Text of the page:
5 things you need to know now
5 things you need to know now
  • House GOP cancels health-care vote, lacking Republican support

  • President Trump blames Democrats for health-care bill failure

  • Manafort to testify before House in Russia investigation

  • Trump issues permit approving Keystone XL pipeline construction

  • Google to shutter Google Talk service

House Republican leadership pulled the American Health Care Act from the lower chamber floor Friday afternoon, backing out on a scheduled vote just moments before it was set to begin. House Speaker Paul Ryan said in a press conference Friday that he had recommended to President Trump that the bill be withdrawn, and Trump agreed. "We just didn't get consensus today," Ryan said. "We came very close." As many as 34 Republicans had said they would oppose the GOP-backed health-care bill ahead of Friday's vote; if the legislation lost more than 22 Republican votes, it would not have passed the lower chamber. Ryan said Friday that the withdrawal means the GOP is "moving on" from the issue of health-care reform, echoing an ultimatum the president issued to House Republicans late Thursday: Pass this bill, or live with ObamaCare.

Source: Politico, Bloomberg

President Trump told reporters Friday afternoon that the defeat of the American Health Care Act was "perhaps the best thing that could have happened." House Republican leadership pulled the GOP-backed health-care bill from the floor just moments before it was set to be put to a vote Friday after it became apparent it lacked the necessary votes. Trump repeatedly stated that ObamaCare is "exploding" and said the real "losers" of the scuttled GOP bill are House Minority Leader Nancy Pelosi (D-Calif.) and Senate Minority Leader Chuck Schumer (D-N.Y.), who "own ObamaCare." Trump ultimately blamed "no votes from the Democrats" as the reason for the bill's demise, despite the fact that as many as 34 Republicans had opposed the proposal; with all Democrats opposed, the legislation could not pass if more than 22 Republicans defected.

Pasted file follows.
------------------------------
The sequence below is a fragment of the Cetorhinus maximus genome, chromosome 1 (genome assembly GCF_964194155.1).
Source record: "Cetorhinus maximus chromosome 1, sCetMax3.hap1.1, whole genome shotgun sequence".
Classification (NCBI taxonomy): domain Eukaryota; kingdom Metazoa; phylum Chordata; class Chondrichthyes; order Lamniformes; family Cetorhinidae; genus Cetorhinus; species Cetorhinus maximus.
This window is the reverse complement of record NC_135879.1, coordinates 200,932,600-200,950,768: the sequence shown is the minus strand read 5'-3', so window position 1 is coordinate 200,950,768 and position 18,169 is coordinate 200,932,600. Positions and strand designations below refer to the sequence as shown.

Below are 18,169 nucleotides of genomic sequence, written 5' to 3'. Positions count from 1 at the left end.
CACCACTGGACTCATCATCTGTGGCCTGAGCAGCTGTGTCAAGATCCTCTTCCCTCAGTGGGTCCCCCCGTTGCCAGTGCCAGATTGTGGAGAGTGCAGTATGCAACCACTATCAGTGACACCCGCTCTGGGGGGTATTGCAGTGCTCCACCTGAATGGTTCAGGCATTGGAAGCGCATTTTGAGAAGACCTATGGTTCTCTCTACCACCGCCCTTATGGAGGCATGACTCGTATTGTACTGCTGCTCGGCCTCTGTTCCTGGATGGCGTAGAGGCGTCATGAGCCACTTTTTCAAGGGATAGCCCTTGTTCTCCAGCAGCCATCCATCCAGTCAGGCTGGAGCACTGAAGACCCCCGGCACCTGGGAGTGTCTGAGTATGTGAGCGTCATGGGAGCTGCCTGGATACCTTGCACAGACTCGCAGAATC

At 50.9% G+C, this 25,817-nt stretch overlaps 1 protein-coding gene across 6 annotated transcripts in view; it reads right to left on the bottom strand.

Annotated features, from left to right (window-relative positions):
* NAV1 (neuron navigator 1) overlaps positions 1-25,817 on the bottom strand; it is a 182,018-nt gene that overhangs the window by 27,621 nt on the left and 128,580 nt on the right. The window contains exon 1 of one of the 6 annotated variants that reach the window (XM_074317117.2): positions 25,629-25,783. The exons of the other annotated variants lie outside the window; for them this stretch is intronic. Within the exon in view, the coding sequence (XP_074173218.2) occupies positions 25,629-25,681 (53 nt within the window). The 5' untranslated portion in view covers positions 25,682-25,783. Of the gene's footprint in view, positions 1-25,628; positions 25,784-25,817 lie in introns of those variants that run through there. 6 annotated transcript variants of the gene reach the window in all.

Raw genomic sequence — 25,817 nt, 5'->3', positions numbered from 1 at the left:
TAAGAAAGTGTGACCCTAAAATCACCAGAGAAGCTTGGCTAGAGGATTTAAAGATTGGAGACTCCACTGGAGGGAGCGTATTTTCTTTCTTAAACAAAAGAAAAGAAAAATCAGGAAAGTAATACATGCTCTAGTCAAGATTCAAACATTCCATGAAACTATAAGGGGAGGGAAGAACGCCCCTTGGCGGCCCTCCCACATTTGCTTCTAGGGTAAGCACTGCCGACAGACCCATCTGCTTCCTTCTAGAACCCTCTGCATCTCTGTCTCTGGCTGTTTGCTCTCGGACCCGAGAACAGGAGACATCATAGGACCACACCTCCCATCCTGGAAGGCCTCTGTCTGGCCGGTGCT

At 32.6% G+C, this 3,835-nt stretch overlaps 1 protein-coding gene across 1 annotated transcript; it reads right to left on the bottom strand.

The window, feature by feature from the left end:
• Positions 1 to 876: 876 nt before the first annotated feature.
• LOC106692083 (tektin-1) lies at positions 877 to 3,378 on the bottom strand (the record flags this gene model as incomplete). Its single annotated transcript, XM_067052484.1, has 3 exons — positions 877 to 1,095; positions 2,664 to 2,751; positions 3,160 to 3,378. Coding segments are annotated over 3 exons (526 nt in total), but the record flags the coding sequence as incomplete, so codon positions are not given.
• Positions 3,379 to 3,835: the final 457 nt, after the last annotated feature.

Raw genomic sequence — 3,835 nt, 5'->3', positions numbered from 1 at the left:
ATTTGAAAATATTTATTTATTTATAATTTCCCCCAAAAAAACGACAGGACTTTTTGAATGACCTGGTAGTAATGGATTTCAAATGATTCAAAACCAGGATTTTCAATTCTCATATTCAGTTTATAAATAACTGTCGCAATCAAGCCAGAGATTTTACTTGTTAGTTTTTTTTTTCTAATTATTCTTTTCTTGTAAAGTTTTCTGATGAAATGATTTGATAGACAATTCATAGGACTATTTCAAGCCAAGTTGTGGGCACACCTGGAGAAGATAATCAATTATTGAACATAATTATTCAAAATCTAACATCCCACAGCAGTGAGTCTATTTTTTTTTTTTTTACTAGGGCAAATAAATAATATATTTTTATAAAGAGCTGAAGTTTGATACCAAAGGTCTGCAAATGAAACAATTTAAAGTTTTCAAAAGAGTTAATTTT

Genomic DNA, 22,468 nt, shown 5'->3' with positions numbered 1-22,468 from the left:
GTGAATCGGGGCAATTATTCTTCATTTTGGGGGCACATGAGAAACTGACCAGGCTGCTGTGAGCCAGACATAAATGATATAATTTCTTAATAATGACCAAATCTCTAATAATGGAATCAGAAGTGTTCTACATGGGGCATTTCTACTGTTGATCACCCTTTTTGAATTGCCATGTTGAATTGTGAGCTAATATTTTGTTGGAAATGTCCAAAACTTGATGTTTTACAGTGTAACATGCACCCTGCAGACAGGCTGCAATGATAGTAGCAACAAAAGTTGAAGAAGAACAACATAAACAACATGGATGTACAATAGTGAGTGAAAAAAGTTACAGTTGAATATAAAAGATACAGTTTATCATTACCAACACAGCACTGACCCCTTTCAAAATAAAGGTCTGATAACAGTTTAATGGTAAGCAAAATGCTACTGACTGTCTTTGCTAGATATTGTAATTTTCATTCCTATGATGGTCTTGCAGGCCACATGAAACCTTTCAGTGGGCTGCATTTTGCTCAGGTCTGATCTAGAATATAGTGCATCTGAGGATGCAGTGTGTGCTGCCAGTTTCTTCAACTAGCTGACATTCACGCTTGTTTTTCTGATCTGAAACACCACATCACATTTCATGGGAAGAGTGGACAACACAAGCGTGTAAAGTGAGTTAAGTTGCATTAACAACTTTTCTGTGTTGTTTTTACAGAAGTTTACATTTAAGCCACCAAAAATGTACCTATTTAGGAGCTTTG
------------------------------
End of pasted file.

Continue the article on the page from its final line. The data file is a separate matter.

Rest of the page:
Source: The Washington Post, ABC News

On Friday, House Intelligence Committee Chairman Devin Nunes (R-Calif.) announced that President Trump's former campaign chairman, Paul Manafort, offered to be interviewed over ongoing questions about Trump's campaign staff's possible collusion with Russia. Nunes added that FBI Director James Comey and NSA Director Mike Rogers are also being asked to return for a private, classified interview before the committee can move forward with its investigation. Ranking member Adam Schiff (D-Calif.) lashed out at the decision to make the hearing private, slamming Nunes for an "attempt to choke off public info" and speculating the decision was made at the White House's behest. "It's hard for me to come to any other conclusion about why an agreed-upon hearing would be suddenly canceled," Schiff said.

Source: The Week, Talking Points Memo

The Trump administration issued a presidential permit Friday approving the construction of the controversial Keystone XL pipeline. President Trump had earlier signed an executive order to move the project forward, arguing that the pipeline would create thousands of jobs. The $8 billion pipeline has faced fierce protest from environmental activists, who point to its use of Alberta's carbon-laden tar sands as a contributor to climate change. "We cannot let the Trump administration undo the progress that people all over the country have made to ensure we avoid catastrophic climate change," said Greenpeace's Diana Best. Former President Obama blocked the project in 2015, claiming it would contribute to climate change and would not reduce fuel prices for American drivers.

Source: The Associated Press, NPR

On Friday, Google announced it would shutter its beloved Google Talk service at the end of June. All remaining clients using Google Talk — colloquially known as "Gchat" — will be transitioned to the newer communications app, Hangouts, by June 26. Google Talk was created in 2005 as a way for Gmail users to exchange instant messages, but in 2013 the company began prompting users to switch to Hangouts, a more modern and integrated messaging system. Users still communicating over Google Talk will receive prompts to voluntarily switch to Hangouts in the coming weeks, while any remaining holdouts will be automatically transitioned after June 26.

Source: Google
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